Jackson ‘White Flight' Slows In Last Decade

photo

Neighborhoods like Presidential Hills, which saw its most dramatic demographic changes in the 1970s, offer a more nuanced context for recent census numbers.

The release of 2010 Census data earlier this year may have been a gut-check for Jackson's leaders, but the numbers were hardly surprising. News reports, however, were quick to seize on them: Jackson's population dropped 5.8 percent over the last decade, from 184,256 in 2000 to 173,514 in 2010. Meanwhile, the five-county metropolitan statistical area--which includes Copiah, Hinds, Madison, Rankin and Simpson counties--grew 8.4 percent.

The city lost 19,485 white residents from 2000 to 2010, even as it added 7,976 black residents. For all the furor over the new census numbers, you'd think that this was surprising news. The truth is, the census numbers help tell a familiar story, but they also provide some interesting insights.

The population loss of the last decade was actually slower than the previous one. From 1990 to 2000, the capital city shed 6.3 percent of its residents. The 1990s were especially hard for the city; by comparison, the 1980s saw only a 3.1 percent population decrease.

The '90s also saw the most dramatic shifts in the city's racial balance. From 1980 to 1990, the proportion of Jackson's white population dropped from 52 percent to 43 percent. Then from 1990 to 2000, nearly 35,000 white residents left the city. Whites went from making up almost half of the city's population to a little more than a quarter. The past decade actually represents a slowing of that trend, albeit a slight one.

Some of the most illuminating trends in census data actually come from the American Community Survey, which the Census Bureau uses to collect detailed demographic information on housing, income and family structure. US2010, a project led by Brown University sociology professor John Logan, maps census and ACS data from as far back as 1940 onto census tracts of roughly 4,500 residents each.

US2010's online maps, which are accessible to everyone at s4.brown.edu/mapusa/, paint a detailed picture of Jackson's evolution. Take the city's Census Tract 4, which includes portions of north Fondren and Broadmoor, from Cedarhurst Drive to Meadowbrook Road. In 1980, the area was more than 95 percent white. Its poverty rate was between 3 and 6 percent, and between 70 and 80 percent of the neighborhood's homes were owner-occupied. Under half the households in the area had lived there fewer than 10 years.

By 1990, 5 percent to 10 percent of the census tract was black. These largely new black residents had a median income that was at or above the median income for whites in the neighborhood. Poverty and homeownership numbers remained the same, and median home values had risen slightly.

A decade later, the area's racial balance was approaching even, with both whites and African Americans making up between 30 percent and 50 percent of the population. Homeownership figures remained the same, and median home values had soared to between $200,000 and $250,000. But the area's poverty rate had doubled, or more. Now the median household income for white residents was above the median for the neighborhood as a whole. The figure for African Americans, on the other hand, was below the overall median.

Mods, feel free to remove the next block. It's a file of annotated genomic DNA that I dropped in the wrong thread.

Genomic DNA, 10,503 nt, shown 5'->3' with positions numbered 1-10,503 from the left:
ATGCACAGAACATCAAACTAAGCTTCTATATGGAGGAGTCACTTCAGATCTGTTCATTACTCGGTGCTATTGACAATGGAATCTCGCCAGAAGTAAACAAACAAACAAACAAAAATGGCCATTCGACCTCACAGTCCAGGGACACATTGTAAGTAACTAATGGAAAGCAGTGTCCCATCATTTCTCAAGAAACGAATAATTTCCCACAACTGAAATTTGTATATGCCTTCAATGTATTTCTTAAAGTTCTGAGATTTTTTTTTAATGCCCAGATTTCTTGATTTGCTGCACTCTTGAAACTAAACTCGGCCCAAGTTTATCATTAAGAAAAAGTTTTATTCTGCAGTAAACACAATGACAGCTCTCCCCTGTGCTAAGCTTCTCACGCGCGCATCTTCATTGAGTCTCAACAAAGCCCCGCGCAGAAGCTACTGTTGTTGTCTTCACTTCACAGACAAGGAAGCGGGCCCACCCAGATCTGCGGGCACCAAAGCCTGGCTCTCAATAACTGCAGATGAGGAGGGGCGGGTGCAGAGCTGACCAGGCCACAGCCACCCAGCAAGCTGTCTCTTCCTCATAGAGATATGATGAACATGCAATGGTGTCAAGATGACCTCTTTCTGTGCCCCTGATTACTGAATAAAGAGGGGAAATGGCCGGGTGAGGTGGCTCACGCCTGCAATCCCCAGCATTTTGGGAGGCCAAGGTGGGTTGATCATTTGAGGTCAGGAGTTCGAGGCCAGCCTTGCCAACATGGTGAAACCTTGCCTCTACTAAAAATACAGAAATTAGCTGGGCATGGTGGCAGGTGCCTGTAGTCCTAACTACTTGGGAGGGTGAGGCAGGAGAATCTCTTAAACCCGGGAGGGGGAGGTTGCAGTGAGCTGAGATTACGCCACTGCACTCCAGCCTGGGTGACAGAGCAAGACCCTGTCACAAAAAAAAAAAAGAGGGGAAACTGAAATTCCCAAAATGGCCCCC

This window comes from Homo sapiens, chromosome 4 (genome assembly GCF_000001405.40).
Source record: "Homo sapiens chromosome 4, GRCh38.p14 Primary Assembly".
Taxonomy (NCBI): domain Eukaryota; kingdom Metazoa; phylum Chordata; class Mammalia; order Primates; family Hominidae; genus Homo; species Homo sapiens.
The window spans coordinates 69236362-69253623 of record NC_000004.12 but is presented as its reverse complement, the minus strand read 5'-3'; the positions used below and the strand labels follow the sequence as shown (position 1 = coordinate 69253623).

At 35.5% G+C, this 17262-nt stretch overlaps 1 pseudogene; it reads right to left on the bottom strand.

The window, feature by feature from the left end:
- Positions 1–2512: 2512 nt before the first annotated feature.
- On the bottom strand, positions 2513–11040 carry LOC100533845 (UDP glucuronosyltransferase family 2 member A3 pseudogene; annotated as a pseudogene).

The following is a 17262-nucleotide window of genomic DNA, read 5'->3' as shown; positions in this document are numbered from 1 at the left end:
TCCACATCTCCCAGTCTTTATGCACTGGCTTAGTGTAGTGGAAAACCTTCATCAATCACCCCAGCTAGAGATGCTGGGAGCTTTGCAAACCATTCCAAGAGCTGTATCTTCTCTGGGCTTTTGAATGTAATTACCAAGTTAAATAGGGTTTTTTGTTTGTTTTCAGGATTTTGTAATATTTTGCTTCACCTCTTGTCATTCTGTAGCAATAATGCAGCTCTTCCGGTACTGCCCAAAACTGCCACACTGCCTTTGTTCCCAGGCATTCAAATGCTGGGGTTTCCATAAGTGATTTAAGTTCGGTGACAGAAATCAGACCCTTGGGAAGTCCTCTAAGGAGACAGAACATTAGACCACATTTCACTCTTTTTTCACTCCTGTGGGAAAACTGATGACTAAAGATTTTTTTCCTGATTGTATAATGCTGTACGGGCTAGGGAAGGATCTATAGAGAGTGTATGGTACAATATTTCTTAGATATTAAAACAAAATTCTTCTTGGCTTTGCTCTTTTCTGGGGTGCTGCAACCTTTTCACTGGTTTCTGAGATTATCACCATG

By the most recent American Community Survey, from 2005 to 2009, the area's population was majority African American. Median income was slightly higher for all groups, though the figure for African American residents was still slightly lower than the number for whites. With the collapse of the housing bubble, median home values dropped by half or more. The area's population appeared to be newer, with 65 to 70 percent arriving since 2000 and owner occupancy down to between 60 and 70 percent.

In other parts of the city, profound demographic changes happened long ago. Census Tract 103.01, which includes the Presidential Hills neighborhood, saw its racial demographics shift dramatically in the 1970s. The tract--bordered by Cynthia Road, Northside Drive and Medgar Evers Boulevard--was between 80 and 90 percent white in 1970. By 1980, it was majority black, with whites making up less than 30 percent of the area's population. Since that time, median household income has trended slowly upward. The area's poverty rate peaked at between 25 and 30 percent in 1990 and has dropped steadily since then. Median home values rose gradually from 1970 to 2000 but reached a plateau with the 2005-2009 ACS.

Previous Comments

ID
162595
Comment

All, notice that JXN's white flight *slowed last year* for the first time in decades. Told you there was more to the story that the corporate media bothered to report.

Author
DonnaLadd
Date
2011-03-18T15:17:54-06:00
ID
162597
Comment

From story above: The population loss of the last decade was actually slower than the previous one. From 1990 to 2000, the capital city shed 6.3 percent of its residents. The 1990s were especially hard for the city; by comparison, the 1980s saw only a 3.1 percent population decrease. The '90s also saw the most dramatic shifts in the city's racial balance. From 1980 to 1990, the proportion of Jackson's white population dropped from 52 percent to 43 percent. Then from 1990 to 2000, nearly 35,000 white residents left the city. Whites went from making up almost half of the city's population to a little more than a quarter. The past decade actually represents a slowing of that trend, albeit a slight one.

Author
DonnaLadd
Date
2011-03-18T15:22:20-06:00
ID
162599
Comment

Memo to media: When a city has suffered from "white flight"/population loss for years, the "news" is not that it hasn't completely stopped; "news" is when the Census shows that it has slowed for the first time in many years. Thus, that "news" would be the obvious headline, even if it does not provoke the kind of hysterical sensationalism that corporate media love, but that is sinking them into the toilet. With due respect.